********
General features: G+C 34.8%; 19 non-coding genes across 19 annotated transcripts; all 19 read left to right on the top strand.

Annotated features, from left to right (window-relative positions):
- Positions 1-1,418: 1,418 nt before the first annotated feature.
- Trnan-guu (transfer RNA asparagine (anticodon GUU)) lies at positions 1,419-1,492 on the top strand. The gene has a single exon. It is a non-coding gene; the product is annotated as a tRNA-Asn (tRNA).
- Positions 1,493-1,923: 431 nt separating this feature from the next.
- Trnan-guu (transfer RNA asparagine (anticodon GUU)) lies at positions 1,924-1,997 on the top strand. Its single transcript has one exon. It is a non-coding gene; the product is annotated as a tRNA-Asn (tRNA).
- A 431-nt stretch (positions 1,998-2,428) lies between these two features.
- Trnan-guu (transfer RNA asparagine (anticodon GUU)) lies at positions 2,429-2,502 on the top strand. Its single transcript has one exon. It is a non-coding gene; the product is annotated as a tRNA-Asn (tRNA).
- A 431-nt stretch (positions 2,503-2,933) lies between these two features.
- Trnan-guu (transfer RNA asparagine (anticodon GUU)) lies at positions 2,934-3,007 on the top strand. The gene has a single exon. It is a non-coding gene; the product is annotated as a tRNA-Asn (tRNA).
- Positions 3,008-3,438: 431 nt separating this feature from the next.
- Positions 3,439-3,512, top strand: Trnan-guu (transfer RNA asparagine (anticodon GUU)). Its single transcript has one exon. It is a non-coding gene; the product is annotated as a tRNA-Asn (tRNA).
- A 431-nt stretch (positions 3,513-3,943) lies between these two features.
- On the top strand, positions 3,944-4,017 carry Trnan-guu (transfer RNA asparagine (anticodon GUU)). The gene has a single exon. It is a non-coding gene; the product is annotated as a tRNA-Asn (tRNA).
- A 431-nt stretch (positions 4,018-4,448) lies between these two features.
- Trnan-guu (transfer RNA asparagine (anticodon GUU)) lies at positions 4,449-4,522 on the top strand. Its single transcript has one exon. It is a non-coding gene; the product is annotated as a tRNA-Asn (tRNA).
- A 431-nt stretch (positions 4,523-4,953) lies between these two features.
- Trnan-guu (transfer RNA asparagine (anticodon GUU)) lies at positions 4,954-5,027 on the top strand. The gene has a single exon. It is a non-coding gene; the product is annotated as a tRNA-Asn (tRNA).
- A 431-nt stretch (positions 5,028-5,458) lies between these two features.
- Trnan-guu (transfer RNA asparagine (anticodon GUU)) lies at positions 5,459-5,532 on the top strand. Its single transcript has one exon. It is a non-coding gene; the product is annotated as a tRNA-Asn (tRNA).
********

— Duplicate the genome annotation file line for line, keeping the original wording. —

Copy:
General features: G+C 34.8%; 19 non-coding genes across 19 annotated transcripts; all 19 read left to right on the top strand.

Annotated features, from left to right (window-relative positions):
- Positions 1-1,418: 1,418 nt before the first annotated feature.
- Trnan-guu (transfer RNA asparagine (anticodon GUU)) lies at positions 1,419-1,492 on the top strand. The gene has a single exon. It is a non-coding gene; the product is annotated as a tRNA-Asn (tRNA).
- Positions 1,493-1,923: 431 nt separating this feature from the next.
- Trnan-guu (transfer RNA asparagine (anticodon GUU)) lies at positions 1,924-1,997 on the top strand. Its single transcript has one exon. It is a non-coding gene; the product is annotated as a tRNA-Asn (tRNA).
- A 431-nt stretch (positions 1,998-2,428) lies between these two features.
- Trnan-guu (transfer RNA asparagine (anticodon GUU)) lies at positions 2,429-2,502 on the top strand. Its single transcript has one exon. It is a non-coding gene; the product is annotated as a tRNA-Asn (tRNA).
- A 431-nt stretch (positions 2,503-2,933) lies between these two features.
- Trnan-guu (transfer RNA asparagine (anticodon GUU)) lies at positions 2,934-3,007 on the top strand. The gene has a single exon. It is a non-coding gene; the product is annotated as a tRNA-Asn (tRNA).
- Positions 3,008-3,438: 431 nt separating this feature from the next.
- Positions 3,439-3,512, top strand: Trnan-guu (transfer RNA asparagine (anticodon GUU)). Its single transcript has one exon. It is a non-coding gene; the product is annotated as a tRNA-Asn (tRNA).
- A 431-nt stretch (positions 3,513-3,943) lies between these two features.
- On the top strand, positions 3,944-4,017 carry Trnan-guu (transfer RNA asparagine (anticodon GUU)). The gene has a single exon. It is a non-coding gene; the product is annotated as a tRNA-Asn (tRNA).
- A 431-nt stretch (positions 4,018-4,448) lies between these two features.
- Trnan-guu (transfer RNA asparagine (anticodon GUU)) lies at positions 4,449-4,522 on the top strand. Its single transcript has one exon. It is a non-coding gene; the product is annotated as a tRNA-Asn (tRNA).
- A 431-nt stretch (positions 4,523-4,953) lies between these two features.
- Trnan-guu (transfer RNA asparagine (anticodon GUU)) lies at positions 4,954-5,027 on the top strand. The gene has a single exon. It is a non-coding gene; the product is annotated as a tRNA-Asn (tRNA).
- A 431-nt stretch (positions 5,028-5,458) lies between these two features.
- Trnan-guu (transfer RNA asparagine (anticodon GUU)) lies at positions 5,459-5,532 on the top strand. Its single transcript has one exon. It is a non-coding gene; the product is annotated as a tRNA-Asn (tRNA).